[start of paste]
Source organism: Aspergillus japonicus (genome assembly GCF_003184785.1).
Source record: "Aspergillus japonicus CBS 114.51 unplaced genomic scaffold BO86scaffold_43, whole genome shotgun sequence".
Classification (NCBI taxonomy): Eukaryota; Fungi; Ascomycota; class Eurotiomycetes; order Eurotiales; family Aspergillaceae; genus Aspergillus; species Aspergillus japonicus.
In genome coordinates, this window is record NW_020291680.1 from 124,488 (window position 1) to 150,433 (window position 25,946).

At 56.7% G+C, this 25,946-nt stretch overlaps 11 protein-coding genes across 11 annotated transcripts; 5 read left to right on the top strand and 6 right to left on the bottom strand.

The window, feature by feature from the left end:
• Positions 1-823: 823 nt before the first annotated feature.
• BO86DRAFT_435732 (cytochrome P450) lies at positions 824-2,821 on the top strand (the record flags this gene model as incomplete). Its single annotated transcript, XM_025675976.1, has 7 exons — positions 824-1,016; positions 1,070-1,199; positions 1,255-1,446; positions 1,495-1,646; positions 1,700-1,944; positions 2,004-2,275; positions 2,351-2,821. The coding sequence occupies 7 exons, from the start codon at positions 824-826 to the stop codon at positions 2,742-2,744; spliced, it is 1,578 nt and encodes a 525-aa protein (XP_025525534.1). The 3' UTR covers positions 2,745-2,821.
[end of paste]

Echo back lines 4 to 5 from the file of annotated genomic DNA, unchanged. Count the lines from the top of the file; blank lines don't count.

In genome coordinates, this window is record NW_020291680.1 from 124,488 (window position 1) to 150,433 (window position 25,946).

At 56.7% G+C, this 25,946-nt stretch overlaps 11 protein-coding genes across 11 annotated transcripts; 5 read left to right on the top strand and 6 right to left on the bottom strand.